The third webinar in our series Ammonia Project Features focused on the social license to operate for low and zero-carbon ammonia energy projects. Sam Bartlett (Director for the GH2 Standard & the CO Roundtable, the Green Hydrogen Organisation) and Jonathan Cocker (Partner, Borden Ladner Gervais LLP) discussed societal acceptance and indigenous rights among other topics. The recording is available via our Youtube Channel (you can also download the speaker slides).
The Green Hydrogen Standard
The Green Hydrogen Organisation (GH2) has developed the “Green Hydrogen Standard”, which was launched in Barcelona last May. This allows for trade of renewable hydrogen and its derivatives such as renewable ammonia. Because the meaning of “clean hydrogen” and “low carbon hydrogen” remains ambiguous, producers & consumers need more clarity to make long-term plans, and a standard is required.
Building on existing sustainability methodologies and frameworks
The Green Hydrogen Standard does not stand on itself, but is rooted in existing methodologies and frameworks. For example, the emission threshold for the Green Hydrogen Standard is below 1 kilogram carbon dioxide equivalent emissions per kilogram hydrogen (scope 1 and 2 emissions), which builds on current IPHE methodology. For now, the Green Hydrogen Standard includes the electrolysis-based hydrogen production pathway fed with (almost exclusively) renewable electricity. A few pilot projects are currently tested for future roll-out of the Green Hydrogen Standard. For now, nuclear power and heat, waste to energy, and biomass pathways for hydrogen production are not included.
Clarification regarding the rules of renewable development is required to harmonize low carbon standards under different jurisdictions. For this reason, the Ammonia Energy Association is also developing a certification scheme for low-carbon ammonia as a fuel.
The aim of such a standard is not to differentiate between colors of hydrogen, but rather to be “green” in terms of sustainability and social impact. Thus, the Green Hydrogen standard requires environmental, social and governance consequences of green hydrogen production to be addressed. This is in line with the Sustainable Development Goals (SDGs) set by the United Nations. This is important for a social license to operate, next to the techno-economic viability.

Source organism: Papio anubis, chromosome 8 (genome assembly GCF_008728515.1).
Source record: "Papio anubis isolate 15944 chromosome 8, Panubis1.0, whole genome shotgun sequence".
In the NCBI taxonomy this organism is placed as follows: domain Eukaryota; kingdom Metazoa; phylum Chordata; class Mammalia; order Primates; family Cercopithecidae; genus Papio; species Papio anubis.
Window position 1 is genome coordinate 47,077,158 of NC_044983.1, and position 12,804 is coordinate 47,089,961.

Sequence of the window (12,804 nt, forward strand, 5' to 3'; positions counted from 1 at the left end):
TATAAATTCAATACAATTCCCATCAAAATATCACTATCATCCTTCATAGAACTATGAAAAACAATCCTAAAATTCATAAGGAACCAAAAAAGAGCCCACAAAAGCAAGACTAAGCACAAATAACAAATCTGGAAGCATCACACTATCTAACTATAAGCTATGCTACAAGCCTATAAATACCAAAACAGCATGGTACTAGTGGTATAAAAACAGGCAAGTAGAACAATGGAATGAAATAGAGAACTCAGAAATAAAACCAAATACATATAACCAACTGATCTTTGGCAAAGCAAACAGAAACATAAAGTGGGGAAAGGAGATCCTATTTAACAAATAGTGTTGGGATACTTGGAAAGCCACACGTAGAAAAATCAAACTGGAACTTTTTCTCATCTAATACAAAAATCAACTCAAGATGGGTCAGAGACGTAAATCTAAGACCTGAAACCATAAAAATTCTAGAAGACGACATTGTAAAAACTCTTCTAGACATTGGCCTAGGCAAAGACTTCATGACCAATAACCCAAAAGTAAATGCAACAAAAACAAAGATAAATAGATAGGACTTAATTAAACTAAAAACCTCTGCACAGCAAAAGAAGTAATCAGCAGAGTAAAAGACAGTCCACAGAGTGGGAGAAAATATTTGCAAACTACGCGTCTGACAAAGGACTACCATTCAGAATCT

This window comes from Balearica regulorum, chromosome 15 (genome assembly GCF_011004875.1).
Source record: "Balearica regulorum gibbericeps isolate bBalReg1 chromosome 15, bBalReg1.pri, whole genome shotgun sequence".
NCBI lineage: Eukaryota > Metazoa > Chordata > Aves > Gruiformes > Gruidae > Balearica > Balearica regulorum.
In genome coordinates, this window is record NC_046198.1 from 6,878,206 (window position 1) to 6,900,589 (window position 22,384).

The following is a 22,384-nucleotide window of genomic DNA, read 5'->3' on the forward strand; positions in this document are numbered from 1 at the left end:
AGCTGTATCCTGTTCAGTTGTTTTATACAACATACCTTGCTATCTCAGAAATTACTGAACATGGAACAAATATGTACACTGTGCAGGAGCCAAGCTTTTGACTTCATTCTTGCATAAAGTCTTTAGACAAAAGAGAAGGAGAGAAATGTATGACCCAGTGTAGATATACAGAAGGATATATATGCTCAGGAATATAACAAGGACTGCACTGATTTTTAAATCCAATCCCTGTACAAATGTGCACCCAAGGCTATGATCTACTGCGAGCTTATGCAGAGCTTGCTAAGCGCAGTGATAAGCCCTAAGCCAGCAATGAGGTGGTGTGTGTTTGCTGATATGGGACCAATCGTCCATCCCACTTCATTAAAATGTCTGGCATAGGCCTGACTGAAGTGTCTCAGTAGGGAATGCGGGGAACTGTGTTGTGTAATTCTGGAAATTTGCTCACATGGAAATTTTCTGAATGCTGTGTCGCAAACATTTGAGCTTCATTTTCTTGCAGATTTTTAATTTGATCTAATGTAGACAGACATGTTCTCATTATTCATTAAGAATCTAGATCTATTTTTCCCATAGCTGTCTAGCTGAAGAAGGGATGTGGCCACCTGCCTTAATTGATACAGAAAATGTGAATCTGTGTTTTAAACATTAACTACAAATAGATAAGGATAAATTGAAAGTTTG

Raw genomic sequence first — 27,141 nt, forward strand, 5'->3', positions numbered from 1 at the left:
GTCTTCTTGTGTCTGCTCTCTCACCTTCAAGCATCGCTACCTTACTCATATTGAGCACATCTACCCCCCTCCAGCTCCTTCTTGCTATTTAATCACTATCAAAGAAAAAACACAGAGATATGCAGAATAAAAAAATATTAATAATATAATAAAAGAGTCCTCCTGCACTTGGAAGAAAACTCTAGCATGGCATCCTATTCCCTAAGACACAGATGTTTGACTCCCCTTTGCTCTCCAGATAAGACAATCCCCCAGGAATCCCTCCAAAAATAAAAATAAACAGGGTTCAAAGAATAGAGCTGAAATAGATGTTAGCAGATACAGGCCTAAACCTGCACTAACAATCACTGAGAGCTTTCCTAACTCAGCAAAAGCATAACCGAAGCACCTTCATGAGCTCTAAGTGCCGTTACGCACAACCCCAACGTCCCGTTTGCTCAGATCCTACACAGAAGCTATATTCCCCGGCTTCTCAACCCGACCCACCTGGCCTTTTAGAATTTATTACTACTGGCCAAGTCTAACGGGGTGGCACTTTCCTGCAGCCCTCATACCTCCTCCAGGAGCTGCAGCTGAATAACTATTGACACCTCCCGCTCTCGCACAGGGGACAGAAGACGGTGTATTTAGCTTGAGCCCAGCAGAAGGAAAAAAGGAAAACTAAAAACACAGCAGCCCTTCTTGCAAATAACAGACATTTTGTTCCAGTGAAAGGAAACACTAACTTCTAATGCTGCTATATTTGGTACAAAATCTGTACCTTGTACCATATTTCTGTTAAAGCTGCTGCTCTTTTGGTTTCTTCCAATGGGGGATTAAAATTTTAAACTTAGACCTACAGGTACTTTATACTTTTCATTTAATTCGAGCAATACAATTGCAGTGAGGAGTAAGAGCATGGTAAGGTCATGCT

Learning from other industries
In his presentation, Jonathan Cocker reminded us that lessons can be learned from other industries, such as mining or oil & gas extraction. Transparency and accountability are key for local stakeholder trust. For example, a cradle to grave approach was recently introduced in the mining industry, which was spurred by societal pressure. There are also excellent case studies currently in progress to learn from, including Canada’s national Hydrogen Plan and Denmark’s Power-to-X Strategy.
There is significant existing global infrastructure for the hydrogen and ammonia industry, and Ammonia Energy readers are well aware that about 18-20 million tonnes of ammonia is shipped annually around the world. However, the social license of ammonia as a fuel remains uncharted territory.
Empowering local communities
Development of large-scale projects can only be successful with the buy-in of local communities. This is very much defined by ‘what is in it?’ for these communities, and what is the end game after the project development is finalized. As Sam emphasized, If this is not clear at the start of project development, there is a high risk that projects are rejected by local communities. If projects are not properly developed, these can strain local electricity and water resources, while only exporting the produced ammonia.
If done right, such projects can allow for sustained economic development in the region. Indigenous communities often focus economic activities around only a few industries, such as fishing, hunting, and farming. Thus, low and zero-carbon ammonia projects may provide employment opportunities. These projects allow for diversification of activities in indigenous communities, and for skill development, resulting in improved social & economic mobility.
The standard should be set during the very first projects. If not done right, there will be significant backlash for further project development. This point – that botched or rushed first projects endanger the take-off of the industry as a whole – was also raised in our webinars on low carbon, fossil-based ammonia in Europe and North America.
In conclusion, the social license to operate is as important as the technical and economic feasibility. There is no silver bullet for all projects; the social license to operate depends on the location, energy sources, and products of an individual project. Project developers require a strong understanding of local requirements and nuances for sustained, equitable development. This is required at the start of a project – well before governments or local authorities have handed out permits.